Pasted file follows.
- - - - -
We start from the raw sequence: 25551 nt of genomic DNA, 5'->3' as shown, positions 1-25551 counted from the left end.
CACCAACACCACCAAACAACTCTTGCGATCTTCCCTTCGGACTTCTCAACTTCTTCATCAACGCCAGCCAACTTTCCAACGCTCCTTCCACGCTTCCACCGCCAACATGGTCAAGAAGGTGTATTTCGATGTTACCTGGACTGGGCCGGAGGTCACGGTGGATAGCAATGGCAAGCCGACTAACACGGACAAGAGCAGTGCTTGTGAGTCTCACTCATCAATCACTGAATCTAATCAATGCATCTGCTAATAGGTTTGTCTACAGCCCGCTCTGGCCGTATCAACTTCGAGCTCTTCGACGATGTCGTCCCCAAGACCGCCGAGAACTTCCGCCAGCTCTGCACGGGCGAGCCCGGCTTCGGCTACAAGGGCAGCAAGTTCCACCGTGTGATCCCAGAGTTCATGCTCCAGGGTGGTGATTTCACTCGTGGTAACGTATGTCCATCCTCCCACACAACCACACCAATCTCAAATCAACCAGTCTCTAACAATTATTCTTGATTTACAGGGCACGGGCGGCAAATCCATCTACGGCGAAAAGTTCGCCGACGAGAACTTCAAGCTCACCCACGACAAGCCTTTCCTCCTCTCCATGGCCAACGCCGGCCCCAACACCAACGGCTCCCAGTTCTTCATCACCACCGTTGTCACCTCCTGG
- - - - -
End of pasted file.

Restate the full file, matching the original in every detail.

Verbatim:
We start from the raw sequence: 25551 nt of genomic DNA, 5'->3' as shown, positions 1-25551 counted from the left end.
CACCAACACCACCAAACAACTCTTGCGATCTTCCCTTCGGACTTCTCAACTTCTTCATCAACGCCAGCCAACTTTCCAACGCTCCTTCCACGCTTCCACCGCCAACATGGTCAAGAAGGTGTATTTCGATGTTACCTGGACTGGGCCGGAGGTCACGGTGGATAGCAATGGCAAGCCGACTAACACGGACAAGAGCAGTGCTTGTGAGTCTCACTCATCAATCACTGAATCTAATCAATGCATCTGCTAATAGGTTTGTCTACAGCCCGCTCTGGCCGTATCAACTTCGAGCTCTTCGACGATGTCGTCCCCAAGACCGCCGAGAACTTCCGCCAGCTCTGCACGGGCGAGCCCGGCTTCGGCTACAAGGGCAGCAAGTTCCACCGTGTGATCCCAGAGTTCATGCTCCAGGGTGGTGATTTCACTCGTGGTAACGTATGTCCATCCTCCCACACAACCACACCAATCTCAAATCAACCAGTCTCTAACAATTATTCTTGATTTACAGGGCACGGGCGGCAAATCCATCTACGGCGAAAAGTTCGCCGACGAGAACTTCAAGCTCACCCACGACAAGCCTTTCCTCCTCTCCATGGCCAACGCCGGCCCCAACACCAACGGCTCCCAGTTCTTCATCACCACCGTTGTCACCTCCTGG